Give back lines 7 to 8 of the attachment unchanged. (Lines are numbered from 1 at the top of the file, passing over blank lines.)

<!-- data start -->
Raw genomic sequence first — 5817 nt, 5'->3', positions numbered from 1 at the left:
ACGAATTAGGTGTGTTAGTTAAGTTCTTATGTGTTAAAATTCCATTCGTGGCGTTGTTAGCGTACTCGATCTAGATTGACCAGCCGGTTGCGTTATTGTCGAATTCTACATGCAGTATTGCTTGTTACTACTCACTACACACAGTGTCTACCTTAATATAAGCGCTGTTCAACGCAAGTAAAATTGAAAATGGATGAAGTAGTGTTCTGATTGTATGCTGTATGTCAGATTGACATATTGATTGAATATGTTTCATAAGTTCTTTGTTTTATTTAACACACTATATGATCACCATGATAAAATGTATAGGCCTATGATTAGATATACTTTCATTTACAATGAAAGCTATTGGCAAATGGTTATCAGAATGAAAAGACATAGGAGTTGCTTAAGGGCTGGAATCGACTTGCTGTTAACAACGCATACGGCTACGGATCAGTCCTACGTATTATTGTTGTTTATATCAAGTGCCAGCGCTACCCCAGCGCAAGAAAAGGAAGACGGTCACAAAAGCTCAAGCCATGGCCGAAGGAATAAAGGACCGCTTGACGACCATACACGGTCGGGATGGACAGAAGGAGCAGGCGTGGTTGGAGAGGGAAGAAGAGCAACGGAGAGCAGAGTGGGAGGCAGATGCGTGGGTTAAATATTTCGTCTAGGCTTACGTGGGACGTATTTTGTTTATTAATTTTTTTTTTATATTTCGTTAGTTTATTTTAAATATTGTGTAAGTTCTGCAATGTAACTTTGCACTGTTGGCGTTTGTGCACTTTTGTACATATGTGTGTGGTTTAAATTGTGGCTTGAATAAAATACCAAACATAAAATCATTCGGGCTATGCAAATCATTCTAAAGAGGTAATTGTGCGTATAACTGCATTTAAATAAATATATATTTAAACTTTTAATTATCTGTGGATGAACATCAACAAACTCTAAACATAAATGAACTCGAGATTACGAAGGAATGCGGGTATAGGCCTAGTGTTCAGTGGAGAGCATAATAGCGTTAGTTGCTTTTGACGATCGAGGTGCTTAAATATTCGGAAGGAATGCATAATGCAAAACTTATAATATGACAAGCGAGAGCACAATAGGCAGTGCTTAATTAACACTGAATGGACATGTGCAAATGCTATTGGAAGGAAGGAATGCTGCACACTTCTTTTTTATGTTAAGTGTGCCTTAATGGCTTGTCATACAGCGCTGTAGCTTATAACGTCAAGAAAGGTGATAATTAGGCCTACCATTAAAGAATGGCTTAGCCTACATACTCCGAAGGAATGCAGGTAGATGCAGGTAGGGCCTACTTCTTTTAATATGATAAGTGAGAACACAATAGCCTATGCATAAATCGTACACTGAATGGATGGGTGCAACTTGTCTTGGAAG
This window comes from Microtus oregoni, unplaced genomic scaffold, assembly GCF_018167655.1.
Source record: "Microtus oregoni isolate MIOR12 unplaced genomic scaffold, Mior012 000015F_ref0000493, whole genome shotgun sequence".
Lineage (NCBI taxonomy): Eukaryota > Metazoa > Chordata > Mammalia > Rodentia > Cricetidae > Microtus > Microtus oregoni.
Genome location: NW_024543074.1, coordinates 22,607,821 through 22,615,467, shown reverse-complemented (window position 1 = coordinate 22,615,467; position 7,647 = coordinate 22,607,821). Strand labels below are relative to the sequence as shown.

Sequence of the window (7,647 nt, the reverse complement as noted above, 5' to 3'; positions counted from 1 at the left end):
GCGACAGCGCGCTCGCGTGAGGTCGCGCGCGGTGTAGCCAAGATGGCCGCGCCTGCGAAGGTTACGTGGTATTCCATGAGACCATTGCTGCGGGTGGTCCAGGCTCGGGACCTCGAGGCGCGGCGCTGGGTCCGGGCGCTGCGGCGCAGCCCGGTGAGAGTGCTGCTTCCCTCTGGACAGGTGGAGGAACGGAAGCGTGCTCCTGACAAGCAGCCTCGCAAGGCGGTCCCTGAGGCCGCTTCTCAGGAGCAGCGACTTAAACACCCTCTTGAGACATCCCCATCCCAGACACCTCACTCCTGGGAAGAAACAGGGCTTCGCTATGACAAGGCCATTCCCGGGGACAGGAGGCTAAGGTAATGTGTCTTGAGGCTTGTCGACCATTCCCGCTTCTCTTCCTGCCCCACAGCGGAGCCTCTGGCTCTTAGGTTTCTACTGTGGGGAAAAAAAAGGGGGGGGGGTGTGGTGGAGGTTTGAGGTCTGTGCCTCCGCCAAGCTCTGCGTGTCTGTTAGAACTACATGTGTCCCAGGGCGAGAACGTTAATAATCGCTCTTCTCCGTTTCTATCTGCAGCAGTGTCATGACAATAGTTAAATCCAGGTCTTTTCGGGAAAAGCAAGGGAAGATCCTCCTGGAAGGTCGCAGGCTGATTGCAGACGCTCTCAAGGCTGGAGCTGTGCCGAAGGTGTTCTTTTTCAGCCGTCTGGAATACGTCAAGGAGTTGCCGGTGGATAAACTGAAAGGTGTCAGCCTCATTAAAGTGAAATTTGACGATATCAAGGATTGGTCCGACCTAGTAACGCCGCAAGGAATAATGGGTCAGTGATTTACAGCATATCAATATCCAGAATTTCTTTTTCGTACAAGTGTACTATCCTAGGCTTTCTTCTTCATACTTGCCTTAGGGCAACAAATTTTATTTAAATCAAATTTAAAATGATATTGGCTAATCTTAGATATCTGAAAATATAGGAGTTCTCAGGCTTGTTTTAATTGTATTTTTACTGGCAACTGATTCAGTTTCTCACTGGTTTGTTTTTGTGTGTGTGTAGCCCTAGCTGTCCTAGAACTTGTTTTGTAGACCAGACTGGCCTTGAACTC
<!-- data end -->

Sequence of the window (7,647 nt, the reverse complement as noted above, 5' to 3'; positions counted from 1 at the left end):
GCGACAGCGCGCTCGCGTGAGGTCGCGCGCGGTGTAGCCAAGATGGCCGCGCCTGCGAAGGTTACGTGGTATTCCATGAGACCATTGCTGCGGGTGGTCCAGGCTCGGGACCTCGAGGCGCGGCGCTGGGTCCGGGCGCTGCGGCGCAGCCCGGTGAGAGTGCTGCTTCCCTCTGGACAGGTGGAGGAACGGAAGCGTGCTCCTGACAAGCAGCCTCGCAAGGCGGTCCCTGAGGCCGCTTCTCAGGAGCAGCGACTTAAACACCCTCTTGAGACATCCCCATCCCAGACACCTCACTCCTGGGAAGAAACAGGGCTTCGCTATGACAAGGCCATTCCCGGGGACAGGAGGCTAAGGTAATGTGTCTTGAGGCTTGTCGACCATTCCCGCTTCTCTTCCTGCCCCACAGCGGAGCCTCTGGCTCTTAGGTTTCTACTGTGGGGAAAAAAAAGGGGGGGGGGTGTGGTGGAGGTTTGAGGTCTGTGCCTCCGCCAAGCTCTGCGTGTCTGTTAGAACTACATGTGTCCCAGGGCGAGAACGTTAATAATCGCTCTTCTCCGTTTCTATCTGCAGCAGTGTCATGACAATAGTTAAATCCAGGTCTTTTCGGGAAAAGCAAGGGAAGATCCTCCTGGAAGGTCGCAGGCTGATTGCAGACGCTCTCAAGGCTGGAGCTGTGCCGAAGGTGTTCTTTTTCAGCCGTCTGGAATACGTCAAGGAGTTGCCGGTGGATAAACTGAAAGGTGTCAGCCTCATTAAAGTGAAATTTGACGATATCAAGGATTGGTCCGACCTAGTAACGCCGCAAGGAATAATGGGTCAGTGATTTACAGCATATCAATATCCAGAATTTCTTTTTCGTACAAGTGTACTATCCTAGGCTTTCTTCTTCATACTTGCCTTAGGGCAACAAATTTTATTTAAATCAAATTTAAAATGATATTGGCTAATCTTAGATATCTGAAAATATAGGAGTTCTCAGGCTTGTTTTAATTGTATTTTTACTGGCAACTGATTCAGTTTCTCACTGGTTTGTTTTTGTGTGTGTGTAGCCCTAGCTGTCCTAGAACTTGTTTTGTAGACCAGACTGGCCTTGAACTC